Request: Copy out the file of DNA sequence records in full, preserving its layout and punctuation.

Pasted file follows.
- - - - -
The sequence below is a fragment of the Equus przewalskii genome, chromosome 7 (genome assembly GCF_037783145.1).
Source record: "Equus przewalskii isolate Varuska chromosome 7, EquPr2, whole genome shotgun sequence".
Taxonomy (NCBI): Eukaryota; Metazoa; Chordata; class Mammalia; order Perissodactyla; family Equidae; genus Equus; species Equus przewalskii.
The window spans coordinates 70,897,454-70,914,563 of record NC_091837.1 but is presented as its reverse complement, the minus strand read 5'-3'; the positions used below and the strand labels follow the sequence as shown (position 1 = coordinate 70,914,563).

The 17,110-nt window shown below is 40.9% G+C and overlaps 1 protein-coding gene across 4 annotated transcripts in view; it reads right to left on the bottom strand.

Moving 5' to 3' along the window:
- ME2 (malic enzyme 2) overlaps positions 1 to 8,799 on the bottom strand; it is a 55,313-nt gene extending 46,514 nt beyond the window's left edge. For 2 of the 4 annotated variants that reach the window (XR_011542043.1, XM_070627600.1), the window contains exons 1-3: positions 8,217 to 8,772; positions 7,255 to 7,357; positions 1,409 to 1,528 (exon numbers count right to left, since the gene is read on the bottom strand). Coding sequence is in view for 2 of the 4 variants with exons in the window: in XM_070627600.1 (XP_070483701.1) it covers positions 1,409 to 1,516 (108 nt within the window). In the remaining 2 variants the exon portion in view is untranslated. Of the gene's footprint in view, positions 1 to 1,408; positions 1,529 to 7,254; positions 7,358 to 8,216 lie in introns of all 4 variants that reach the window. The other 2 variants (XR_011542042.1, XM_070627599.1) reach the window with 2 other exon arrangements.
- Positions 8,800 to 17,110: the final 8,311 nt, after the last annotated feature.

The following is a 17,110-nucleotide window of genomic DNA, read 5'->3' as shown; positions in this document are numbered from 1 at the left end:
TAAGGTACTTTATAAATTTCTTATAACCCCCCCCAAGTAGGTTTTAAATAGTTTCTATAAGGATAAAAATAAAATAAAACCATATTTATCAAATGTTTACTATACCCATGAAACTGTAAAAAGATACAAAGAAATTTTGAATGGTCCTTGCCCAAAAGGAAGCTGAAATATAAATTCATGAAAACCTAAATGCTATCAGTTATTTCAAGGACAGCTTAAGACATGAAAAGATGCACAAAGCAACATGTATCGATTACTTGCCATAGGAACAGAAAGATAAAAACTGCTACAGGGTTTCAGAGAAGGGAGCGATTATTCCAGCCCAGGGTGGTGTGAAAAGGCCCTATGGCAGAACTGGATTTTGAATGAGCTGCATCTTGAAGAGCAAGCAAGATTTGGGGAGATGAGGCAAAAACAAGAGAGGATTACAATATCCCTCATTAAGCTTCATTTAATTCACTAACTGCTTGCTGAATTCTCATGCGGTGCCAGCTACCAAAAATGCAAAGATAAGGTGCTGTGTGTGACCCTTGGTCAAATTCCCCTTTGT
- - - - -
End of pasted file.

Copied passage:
The sequence below is a fragment of the Equus przewalskii genome, chromosome 7 (genome assembly GCF_037783145.1).
Source record: "Equus przewalskii isolate Varuska chromosome 7, EquPr2, whole genome shotgun sequence".
Taxonomy (NCBI): Eukaryota; Metazoa; Chordata; class Mammalia; order Perissodactyla; family Equidae; genus Equus; species Equus przewalskii.
The window spans coordinates 70,897,454-70,914,563 of record NC_091837.1 but is presented as its reverse complement, the minus strand read 5'-3'; the positions used below and the strand labels follow the sequence as shown (position 1 = coordinate 70,914,563).

The 17,110-nt window shown below is 40.9% G+C and overlaps 1 protein-coding gene across 4 annotated transcripts in view; it reads right to left on the bottom strand.

Moving 5' to 3' along the window:
- ME2 (malic enzyme 2) overlaps positions 1 to 8,799 on the bottom strand; it is a 55,313-nt gene extending 46,514 nt beyond the window's left edge. For 2 of the 4 annotated variants that reach the window (XR_011542043.1, XM_070627600.1), the window contains exons 1-3: positions 8,217 to 8,772; positions 7,255 to 7,357; positions 1,409 to 1,528 (exon numbers count right to left, since the gene is read on the bottom strand). Coding sequence is in view for 2 of the 4 variants with exons in the window: in XM_070627600.1 (XP_070483701.1) it covers positions 1,409 to 1,516 (108 nt within the window). In the remaining 2 variants the exon portion in view is untranslated. Of the gene's footprint in view, positions 1 to 1,408; positions 1,529 to 7,254; positions 7,358 to 8,216 lie in introns of all 4 variants that reach the window. The other 2 variants (XR_011542042.1, XM_070627599.1) reach the window with 2 other exon arrangements.
- Positions 8,800 to 17,110: the final 8,311 nt, after the last annotated feature.

The following is a 17,110-nucleotide window of genomic DNA, read 5'->3' as shown; positions in this document are numbered from 1 at the left end:
TAAGGTACTTTATAAATTTCTTATAACCCCCCCCAAGTAGGTTTTAAATAGTTTCTATAAGGATAAAAATAAAATAAAACCATATTTATCAAATGTTTACTATACCCATGAAACTGTAAAAAGATACAAAGAAATTTTGAATGGTCCTTGCCCAAAAGGAAGCTGAAATATAAATTCATGAAAACCTAAATGCTATCAGTTATTTCAAGGACAGCTTAAGACATGAAAAGATGCACAAAGCAACATGTATCGATTACTTGCCATAGGAACAGAAAGATAAAAACTGCTACAGGGTTTCAGAGAAGGGAGCGATTATTCCAGCCCAGGGTGGTGTGAAAAGGCCCTATGGCAGAACTGGATTTTGAATGAGCTGCATCTTGAAGAGCAAGCAAGATTTGGGGAGATGAGGCAAAAACAAGAGAGGATTACAATATCCCTCATTAAGCTTCATTTAATTCACTAACTGCTTGCTGAATTCTCATGCGGTGCCAGCTACCAAAAATGCAAAGATAAGGTGCTGTGTGTGACCCTTGGTCAAATTCCCCTTTGT